The torque converter is what allows the engine to run in automatic vehicles while at a complete stop. It’s basically a hydraulic pump that ties together the engine and transmission. As automatic transmission cars don’t use a clutch to completely disengage, fluid coupling allows the engine to spin independently of the transmission. The torque converter is a sealed in a strong housing containing four major components; a pump, turbine, stator, and transmission fluid. So, what causes yours to rattle?

It’s important to note that diagnosing a failing torque converter can be a complicated task. There are several things that can lie behind a rattle at the front of your vehicle. Narrowing down the sound to the torque converter requires acute listening and observation, and even then, it’s hard to be certain. The stator within the assembly uses a series of clutches that will cause a rattling noise when worn. Initially, you may notice a whine, or a light rattle while idle. If you feel a tremble when driving around 30 to 45 miles an hour this could be an indication that your torque converter is going bad. A torque shudder, especially on smooth surfaces can be another symptom. Exceeding towing capacity, internal components becoming worn, and the converter not matching the stock engine can all accelerate torque converter failure. Due to the location of the converter, it can be a very expensive part to replace. Due to being a sealed unit, the torque converter has to be serviced or replaced as one entire piece. With a part this important, bring your vehicle to a trusted shop such as Ferber’s Tire and Auto today!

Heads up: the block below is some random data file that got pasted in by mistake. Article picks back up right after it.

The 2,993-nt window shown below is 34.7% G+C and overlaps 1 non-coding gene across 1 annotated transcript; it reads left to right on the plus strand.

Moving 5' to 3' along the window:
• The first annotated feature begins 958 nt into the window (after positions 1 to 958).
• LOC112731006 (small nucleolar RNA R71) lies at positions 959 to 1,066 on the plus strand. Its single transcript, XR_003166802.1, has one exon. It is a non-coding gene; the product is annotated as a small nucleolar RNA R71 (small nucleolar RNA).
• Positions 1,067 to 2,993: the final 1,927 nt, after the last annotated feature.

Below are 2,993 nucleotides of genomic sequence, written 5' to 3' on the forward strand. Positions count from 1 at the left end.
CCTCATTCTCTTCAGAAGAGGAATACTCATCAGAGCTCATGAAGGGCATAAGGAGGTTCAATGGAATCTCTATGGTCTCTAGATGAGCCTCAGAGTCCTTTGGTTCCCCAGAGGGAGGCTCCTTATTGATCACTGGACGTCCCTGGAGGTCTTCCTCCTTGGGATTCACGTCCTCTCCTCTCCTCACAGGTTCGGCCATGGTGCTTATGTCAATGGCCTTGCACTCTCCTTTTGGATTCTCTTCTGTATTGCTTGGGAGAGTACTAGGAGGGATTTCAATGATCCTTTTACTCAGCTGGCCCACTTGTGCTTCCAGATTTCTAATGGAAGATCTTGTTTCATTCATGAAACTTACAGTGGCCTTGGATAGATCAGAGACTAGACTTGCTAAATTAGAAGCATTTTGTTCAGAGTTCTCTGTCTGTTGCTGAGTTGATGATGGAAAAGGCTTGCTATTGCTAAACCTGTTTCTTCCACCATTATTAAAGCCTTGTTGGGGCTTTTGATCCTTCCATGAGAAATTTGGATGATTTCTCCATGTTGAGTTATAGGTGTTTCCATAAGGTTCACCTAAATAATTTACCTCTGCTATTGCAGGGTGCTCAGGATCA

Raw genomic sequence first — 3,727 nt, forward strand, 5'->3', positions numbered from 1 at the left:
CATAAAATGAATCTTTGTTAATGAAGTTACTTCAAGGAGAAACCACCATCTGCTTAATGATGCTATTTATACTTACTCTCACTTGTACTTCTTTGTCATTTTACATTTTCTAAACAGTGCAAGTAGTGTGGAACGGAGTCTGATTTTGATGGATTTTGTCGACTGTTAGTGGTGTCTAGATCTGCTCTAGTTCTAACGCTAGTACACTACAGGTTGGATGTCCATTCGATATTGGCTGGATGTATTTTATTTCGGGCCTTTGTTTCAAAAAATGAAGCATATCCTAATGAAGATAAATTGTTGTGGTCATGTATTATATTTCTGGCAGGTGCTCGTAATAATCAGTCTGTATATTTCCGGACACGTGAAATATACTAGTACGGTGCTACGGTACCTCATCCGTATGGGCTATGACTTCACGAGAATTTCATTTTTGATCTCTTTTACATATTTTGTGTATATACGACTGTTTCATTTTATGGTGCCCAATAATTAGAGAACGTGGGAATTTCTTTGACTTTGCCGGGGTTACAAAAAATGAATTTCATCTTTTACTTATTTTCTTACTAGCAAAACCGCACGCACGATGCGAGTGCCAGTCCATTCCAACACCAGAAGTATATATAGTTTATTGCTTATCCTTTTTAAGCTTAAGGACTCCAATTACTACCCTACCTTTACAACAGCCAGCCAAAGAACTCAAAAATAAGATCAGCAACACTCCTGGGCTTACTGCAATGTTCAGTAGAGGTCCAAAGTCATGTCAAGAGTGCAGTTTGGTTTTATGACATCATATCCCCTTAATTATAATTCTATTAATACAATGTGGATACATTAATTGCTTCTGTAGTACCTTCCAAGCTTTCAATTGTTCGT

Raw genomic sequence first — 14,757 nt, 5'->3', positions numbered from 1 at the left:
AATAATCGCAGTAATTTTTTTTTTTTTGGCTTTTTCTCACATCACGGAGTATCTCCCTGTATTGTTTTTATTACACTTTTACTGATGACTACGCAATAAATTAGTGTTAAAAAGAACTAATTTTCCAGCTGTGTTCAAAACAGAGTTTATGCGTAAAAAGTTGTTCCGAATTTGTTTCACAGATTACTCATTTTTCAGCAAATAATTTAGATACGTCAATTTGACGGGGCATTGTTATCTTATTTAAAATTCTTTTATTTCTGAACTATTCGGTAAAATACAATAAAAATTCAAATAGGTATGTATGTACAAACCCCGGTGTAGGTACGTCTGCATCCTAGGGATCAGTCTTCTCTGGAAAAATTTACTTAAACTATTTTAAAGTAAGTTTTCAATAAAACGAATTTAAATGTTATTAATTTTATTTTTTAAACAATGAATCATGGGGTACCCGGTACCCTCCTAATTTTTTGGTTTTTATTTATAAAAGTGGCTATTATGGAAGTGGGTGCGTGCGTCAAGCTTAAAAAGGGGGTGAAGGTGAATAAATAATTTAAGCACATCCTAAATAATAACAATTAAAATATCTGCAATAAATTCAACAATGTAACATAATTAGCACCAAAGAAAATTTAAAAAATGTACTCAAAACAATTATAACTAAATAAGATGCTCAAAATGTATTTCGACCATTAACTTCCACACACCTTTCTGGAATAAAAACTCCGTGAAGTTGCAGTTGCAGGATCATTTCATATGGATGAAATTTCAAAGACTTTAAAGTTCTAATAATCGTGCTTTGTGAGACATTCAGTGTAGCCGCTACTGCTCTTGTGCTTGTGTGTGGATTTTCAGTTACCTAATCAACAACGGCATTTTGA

Written by Ferber's Automotive & Body Shop